- Get on all fours, ensuring your core is engaged, belly button is pulled in, and back is flat like a tabletop.
- Keeping your knees bent and hips stable, slowly lift one leg up and out to the side.
- Return to the starting position with control.
- Complete 20 reps per side.
Beckwith says this exercise “strengthens the inner thighs and pelvic floor, and stabilizes your back muscles and core.”
- Lie on one side with your head resting on your arm, your hips stacked, and your top leg bent in front of your bottom leg, with the foot of the top leg flat on the floor.
- Engage your core to slowly lift your bottom (straight) leg as high as you can.
- Slowly lower the leg back down until it nearly touches the floor, but doesn’t, and then lift it back up.
- Complete 20 reps per leg.
As you get stronger, you can put an ankle weight on the working leg for additional resistance.
Stability Ball Leg Drops
Beckwith likes this move because it works your inner thighs, hip flexors, quads, and core simultaneously.
- Lie on your back, with your legs fully extended and a stability ball between your ankles.
- While continually squeezing the ball, lift your straight legs all the way up until they are perpendicular to the ground.
- Engage your core as you slowly lower your legs down until the ball just barely touches the ground, and then lift and repeat. Be sure your lower back remains flat on the floor the whole time.
- Complete 20 slow, controlled reps.
Pilates Ring Squeezes
The Pilates ring is a great tool to help target and strengthen the inner thighs. You can also use a stability ball or a pillow if you don’t have a ring.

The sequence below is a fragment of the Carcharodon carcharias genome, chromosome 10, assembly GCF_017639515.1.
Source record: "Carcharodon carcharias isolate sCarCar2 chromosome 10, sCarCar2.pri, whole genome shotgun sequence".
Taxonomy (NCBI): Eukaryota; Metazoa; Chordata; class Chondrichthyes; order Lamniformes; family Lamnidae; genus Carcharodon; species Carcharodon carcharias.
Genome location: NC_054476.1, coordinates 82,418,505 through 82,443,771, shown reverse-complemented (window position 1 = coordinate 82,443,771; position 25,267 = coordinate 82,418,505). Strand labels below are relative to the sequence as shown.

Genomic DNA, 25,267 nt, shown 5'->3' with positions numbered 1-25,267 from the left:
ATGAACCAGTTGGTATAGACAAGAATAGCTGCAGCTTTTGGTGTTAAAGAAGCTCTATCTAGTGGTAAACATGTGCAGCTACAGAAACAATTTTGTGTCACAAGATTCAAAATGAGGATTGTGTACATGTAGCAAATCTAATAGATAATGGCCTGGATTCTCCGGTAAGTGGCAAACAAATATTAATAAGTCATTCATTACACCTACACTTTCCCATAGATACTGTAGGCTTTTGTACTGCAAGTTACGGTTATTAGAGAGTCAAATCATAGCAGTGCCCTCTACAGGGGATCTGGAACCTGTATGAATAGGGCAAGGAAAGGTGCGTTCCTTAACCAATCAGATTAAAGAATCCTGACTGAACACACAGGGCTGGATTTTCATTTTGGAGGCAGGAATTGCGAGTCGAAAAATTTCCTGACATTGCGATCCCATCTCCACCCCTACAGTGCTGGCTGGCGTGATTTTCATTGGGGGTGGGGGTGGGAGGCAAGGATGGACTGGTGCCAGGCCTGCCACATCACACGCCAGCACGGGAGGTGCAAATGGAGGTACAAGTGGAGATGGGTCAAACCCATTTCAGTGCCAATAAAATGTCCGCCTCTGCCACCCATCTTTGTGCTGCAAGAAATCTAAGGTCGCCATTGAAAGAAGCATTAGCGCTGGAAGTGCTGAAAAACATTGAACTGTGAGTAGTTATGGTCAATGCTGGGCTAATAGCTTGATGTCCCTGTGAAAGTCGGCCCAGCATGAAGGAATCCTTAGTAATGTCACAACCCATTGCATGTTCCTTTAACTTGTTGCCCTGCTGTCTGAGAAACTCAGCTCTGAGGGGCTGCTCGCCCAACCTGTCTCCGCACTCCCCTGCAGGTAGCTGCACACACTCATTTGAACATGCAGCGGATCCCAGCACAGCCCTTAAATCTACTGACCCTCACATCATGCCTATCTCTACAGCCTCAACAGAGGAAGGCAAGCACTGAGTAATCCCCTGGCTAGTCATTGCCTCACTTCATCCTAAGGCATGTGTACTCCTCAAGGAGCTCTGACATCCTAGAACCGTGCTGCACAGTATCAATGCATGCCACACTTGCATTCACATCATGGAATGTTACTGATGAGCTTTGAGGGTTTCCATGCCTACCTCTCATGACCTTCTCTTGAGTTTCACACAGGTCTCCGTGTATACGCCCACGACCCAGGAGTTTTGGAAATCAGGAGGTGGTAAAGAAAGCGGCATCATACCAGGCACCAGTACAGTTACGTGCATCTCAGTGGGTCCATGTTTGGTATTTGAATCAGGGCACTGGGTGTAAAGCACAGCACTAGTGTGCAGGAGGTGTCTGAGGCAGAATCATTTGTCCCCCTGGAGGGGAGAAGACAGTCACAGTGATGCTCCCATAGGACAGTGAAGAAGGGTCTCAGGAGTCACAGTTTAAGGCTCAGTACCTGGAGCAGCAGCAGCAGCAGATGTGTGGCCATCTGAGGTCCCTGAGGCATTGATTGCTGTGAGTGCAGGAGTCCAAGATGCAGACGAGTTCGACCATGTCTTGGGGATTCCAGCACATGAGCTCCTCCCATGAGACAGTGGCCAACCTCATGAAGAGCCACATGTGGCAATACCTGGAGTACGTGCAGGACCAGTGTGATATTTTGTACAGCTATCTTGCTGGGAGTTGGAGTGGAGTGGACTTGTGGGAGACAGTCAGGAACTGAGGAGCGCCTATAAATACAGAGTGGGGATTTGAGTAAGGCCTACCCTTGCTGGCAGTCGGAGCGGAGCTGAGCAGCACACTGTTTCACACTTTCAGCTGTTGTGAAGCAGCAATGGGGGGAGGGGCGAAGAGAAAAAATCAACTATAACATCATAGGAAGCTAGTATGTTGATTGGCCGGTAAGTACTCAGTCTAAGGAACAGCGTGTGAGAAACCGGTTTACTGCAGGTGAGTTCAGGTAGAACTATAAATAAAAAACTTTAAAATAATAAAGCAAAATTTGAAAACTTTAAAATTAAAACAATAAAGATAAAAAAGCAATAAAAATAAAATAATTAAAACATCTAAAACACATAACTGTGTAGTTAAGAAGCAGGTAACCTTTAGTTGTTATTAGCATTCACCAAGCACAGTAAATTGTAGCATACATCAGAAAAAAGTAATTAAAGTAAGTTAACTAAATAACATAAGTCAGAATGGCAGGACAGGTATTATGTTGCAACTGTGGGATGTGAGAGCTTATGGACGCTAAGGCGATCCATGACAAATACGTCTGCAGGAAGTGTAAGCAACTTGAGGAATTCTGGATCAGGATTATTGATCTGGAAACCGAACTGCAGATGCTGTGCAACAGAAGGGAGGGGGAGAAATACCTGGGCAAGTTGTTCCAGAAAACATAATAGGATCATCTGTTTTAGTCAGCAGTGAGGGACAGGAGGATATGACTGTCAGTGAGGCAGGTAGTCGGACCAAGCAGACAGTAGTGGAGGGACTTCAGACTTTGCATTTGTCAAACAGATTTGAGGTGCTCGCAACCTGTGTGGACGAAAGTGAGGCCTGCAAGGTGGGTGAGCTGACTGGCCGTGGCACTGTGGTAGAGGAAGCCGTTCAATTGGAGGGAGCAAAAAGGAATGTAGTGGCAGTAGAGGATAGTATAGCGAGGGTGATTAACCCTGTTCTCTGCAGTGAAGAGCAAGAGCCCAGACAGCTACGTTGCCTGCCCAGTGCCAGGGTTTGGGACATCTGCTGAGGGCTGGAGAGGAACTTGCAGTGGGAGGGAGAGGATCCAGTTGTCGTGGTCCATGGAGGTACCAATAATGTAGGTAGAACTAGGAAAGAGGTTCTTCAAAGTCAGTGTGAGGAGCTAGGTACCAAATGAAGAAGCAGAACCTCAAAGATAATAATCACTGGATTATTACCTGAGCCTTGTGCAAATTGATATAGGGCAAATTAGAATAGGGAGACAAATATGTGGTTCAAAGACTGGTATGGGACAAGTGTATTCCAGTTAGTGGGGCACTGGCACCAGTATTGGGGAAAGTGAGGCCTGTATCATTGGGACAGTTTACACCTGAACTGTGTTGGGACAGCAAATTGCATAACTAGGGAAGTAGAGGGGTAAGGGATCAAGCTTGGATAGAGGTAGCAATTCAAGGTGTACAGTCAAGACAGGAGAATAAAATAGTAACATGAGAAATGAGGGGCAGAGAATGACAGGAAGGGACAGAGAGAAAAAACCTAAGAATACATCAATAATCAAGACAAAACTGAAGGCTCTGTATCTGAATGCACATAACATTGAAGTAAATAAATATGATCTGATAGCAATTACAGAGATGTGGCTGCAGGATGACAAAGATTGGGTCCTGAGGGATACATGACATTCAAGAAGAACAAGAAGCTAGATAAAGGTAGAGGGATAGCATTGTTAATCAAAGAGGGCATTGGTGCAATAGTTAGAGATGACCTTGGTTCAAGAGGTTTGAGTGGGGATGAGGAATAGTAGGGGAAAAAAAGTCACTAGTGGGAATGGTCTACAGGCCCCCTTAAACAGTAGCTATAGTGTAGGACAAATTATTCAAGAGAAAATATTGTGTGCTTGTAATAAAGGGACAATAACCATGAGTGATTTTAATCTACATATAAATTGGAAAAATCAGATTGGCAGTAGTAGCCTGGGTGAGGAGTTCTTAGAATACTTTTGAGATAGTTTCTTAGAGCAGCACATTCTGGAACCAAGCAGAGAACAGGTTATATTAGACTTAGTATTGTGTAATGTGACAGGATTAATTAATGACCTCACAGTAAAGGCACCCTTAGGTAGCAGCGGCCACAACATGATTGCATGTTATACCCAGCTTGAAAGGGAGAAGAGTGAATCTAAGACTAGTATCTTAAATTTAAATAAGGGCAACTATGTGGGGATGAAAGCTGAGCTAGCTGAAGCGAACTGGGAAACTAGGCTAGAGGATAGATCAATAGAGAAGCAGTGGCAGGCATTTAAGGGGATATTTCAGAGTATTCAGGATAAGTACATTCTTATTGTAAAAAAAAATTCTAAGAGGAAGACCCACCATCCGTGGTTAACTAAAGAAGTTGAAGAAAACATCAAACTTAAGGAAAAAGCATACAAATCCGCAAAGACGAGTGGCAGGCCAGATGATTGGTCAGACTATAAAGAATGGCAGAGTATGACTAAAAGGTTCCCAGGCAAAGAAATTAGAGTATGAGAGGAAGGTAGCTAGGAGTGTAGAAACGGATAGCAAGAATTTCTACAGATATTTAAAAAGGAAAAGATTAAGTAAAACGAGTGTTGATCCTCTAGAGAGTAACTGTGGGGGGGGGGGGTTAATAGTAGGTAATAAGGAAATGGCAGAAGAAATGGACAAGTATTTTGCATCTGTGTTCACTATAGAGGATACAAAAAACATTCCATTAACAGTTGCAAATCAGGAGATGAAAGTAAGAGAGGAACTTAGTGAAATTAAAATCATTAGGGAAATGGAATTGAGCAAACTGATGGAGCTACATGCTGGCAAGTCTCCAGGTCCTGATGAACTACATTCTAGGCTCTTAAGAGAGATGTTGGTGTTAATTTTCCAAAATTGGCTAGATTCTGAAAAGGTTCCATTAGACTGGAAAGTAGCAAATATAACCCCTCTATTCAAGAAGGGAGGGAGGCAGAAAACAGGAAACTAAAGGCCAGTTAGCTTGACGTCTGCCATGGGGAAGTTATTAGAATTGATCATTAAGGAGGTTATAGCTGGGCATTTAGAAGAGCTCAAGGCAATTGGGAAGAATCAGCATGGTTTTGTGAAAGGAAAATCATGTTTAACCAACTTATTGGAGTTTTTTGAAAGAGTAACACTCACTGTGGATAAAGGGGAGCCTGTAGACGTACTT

- Sit in a chair with a Pilates ring between your thighs, just above your knees. “Make sure you are sitting tall, with your chest proud and core engaged,” notes Beckwith.
- Squeeze and hold for 30 seconds, and then relax.
“This move helps with balance and core stability and works the inner thighs,” explains Beckwith.
- Lie on your side, with your hips and legs straight and stacked, core engaged, and body still.
- Lift both extended legs off the ground. Hold the top leg up while you drop the lower leg slowly to the floor and lift it back up to meet the top leg.
- Complete 15 reps, and then switch sides.
Bridge With Pilates Ball
In addition to strengthening your inner thighs, this exercise helps strengthen your core and pelvic floor, and helps stabilize the hips.
- Lie on your back, with your knees bent and feet flat on the floor.
- Place an inflatable ball that’s similar in size to a volleyball between your knees.
- Once in proper position, Robinson says to “raise and squeeze your butt up toward the ceiling” while simultaneously squeezing the ball between your knees “as hard as possible.”
- Work up to doing three sets of 20 reps.
To make this exercise even more challenging, Robinson says you “can also add pulses and a hold” after your last rep in each set.